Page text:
CMEs in the Heliosphere: III. A Statistical Analysis of the Kinematic Properties Derived from Stereoscopic Geometrical Modelling Techniques Applied to CMEs Detected in the Heliosphere from 2008 to 2014 by STEREO/HI-1

D. Barnes*, J. A. Davies, R. A. Harrison, J. P. Byrne, C. H. Perry, V. Bothmer, J. P. Eastwood, P. T. Gallagher, E. K. J. Kilpua, C. Möstl, L. Rodriguez, A. P. Rouillard, D. Odstrcil

*Corresponding author for this work

Research output: Working paperpeer-review


We present an analysis of coronal mass ejections (CMEs) observed by the Heliospheric Imagers (HIs) onboard NASA’s Solar Terrestrial Relations Observatory (STEREO) spacecraft. Between August 2008 and April 2014 we identify 273 CMEs that are observed simultaneously, by the HIs on both spacecraft. For each CME, we track the observed leading edge, as a function of time, from both vantage points, and apply the Stereoscopic Self-Similar Expansion (SSSE) technique to infer their propagation throughout the inner heliosphere. The technique is unable to accurately locate CMEs when their observed leading edge passes between the spacecraft; however, we are able to successfully apply the technique to 151, most of which occur once the spacecraft-separation angle exceeds 180 , during solar maximum. We find that using a small half-width to fit the CME can result in inferred acceleration to unphysically high velocities and that using a larger half-width can fail to accurately locate the CMEs close to the Sun because the method does not account for CME over-expansion in this region. Observed velocities from SSSE are found to agree well with single-spacecraft (SSEF) analysis techniques applied to the same events. CME propagation directions derived from SSSE and SSEF analysis agree poorly because of known limitations present in the latter.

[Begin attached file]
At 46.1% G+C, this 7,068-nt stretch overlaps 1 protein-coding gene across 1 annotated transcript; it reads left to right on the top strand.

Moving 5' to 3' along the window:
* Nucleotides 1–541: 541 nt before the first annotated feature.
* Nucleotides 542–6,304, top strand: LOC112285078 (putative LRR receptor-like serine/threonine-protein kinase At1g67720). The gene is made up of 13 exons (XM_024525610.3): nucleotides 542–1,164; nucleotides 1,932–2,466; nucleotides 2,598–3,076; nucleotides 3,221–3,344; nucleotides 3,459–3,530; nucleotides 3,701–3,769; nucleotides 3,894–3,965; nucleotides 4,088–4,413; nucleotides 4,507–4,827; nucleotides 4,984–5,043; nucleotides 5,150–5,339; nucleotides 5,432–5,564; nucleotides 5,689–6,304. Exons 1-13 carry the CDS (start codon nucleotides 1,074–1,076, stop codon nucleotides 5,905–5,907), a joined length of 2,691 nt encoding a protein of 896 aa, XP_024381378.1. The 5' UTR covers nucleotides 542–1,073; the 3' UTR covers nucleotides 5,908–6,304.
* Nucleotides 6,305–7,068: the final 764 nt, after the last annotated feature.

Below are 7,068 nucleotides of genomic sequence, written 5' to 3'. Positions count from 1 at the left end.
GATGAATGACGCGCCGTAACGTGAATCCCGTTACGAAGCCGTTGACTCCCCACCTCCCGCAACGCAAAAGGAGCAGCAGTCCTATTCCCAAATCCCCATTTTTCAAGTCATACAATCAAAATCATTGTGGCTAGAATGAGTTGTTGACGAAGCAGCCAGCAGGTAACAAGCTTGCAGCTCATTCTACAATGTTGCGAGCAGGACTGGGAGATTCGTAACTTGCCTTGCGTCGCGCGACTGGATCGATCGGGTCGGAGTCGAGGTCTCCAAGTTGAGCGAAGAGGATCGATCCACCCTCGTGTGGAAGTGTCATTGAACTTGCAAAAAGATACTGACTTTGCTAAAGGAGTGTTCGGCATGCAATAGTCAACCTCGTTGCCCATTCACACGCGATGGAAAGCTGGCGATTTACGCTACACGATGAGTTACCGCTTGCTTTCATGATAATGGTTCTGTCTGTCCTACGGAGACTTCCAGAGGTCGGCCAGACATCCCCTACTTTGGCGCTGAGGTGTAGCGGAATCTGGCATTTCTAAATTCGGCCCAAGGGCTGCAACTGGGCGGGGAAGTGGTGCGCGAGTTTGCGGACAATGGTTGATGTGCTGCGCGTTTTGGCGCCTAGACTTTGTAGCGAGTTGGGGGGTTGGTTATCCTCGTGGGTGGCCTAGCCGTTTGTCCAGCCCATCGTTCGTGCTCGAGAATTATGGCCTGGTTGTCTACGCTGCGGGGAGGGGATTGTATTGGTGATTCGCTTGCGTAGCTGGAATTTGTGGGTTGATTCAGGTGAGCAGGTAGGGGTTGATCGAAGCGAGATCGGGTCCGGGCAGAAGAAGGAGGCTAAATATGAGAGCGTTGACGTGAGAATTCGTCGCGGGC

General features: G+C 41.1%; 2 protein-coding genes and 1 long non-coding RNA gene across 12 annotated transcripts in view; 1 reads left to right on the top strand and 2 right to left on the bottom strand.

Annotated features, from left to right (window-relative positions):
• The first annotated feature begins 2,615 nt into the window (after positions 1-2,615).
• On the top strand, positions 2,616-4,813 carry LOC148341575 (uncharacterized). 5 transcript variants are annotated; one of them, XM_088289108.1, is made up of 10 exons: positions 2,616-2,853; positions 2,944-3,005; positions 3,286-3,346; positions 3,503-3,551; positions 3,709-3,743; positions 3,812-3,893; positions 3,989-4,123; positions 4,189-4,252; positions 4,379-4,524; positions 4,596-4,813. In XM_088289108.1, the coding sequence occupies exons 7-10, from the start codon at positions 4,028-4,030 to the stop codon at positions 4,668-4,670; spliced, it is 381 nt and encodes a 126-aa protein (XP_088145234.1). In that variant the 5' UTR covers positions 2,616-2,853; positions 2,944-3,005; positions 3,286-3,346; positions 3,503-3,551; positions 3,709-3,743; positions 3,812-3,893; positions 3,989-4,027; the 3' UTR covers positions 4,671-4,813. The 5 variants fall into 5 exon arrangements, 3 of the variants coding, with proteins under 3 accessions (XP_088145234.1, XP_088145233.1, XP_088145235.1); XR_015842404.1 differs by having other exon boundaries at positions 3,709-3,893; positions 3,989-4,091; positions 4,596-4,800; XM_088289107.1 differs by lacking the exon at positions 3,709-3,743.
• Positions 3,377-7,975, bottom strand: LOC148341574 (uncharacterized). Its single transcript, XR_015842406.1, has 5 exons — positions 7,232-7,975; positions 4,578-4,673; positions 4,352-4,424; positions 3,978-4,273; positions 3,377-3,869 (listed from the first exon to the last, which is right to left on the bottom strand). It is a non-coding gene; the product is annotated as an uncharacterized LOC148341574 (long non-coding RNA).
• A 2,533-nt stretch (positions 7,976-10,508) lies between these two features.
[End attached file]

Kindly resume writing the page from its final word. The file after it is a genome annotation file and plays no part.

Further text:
Original languageEnglish
Publication statusPublished - 1 Nov 2020

Publication series

NameSolar Physics
ISSN (Print)0038-0938


  • Coronal mass ejections
  • Heliosphere
  • Space weather

ASJC Scopus subject areas

  • Astronomy and Astrophysics
  • Space and Planetary Science

Cite this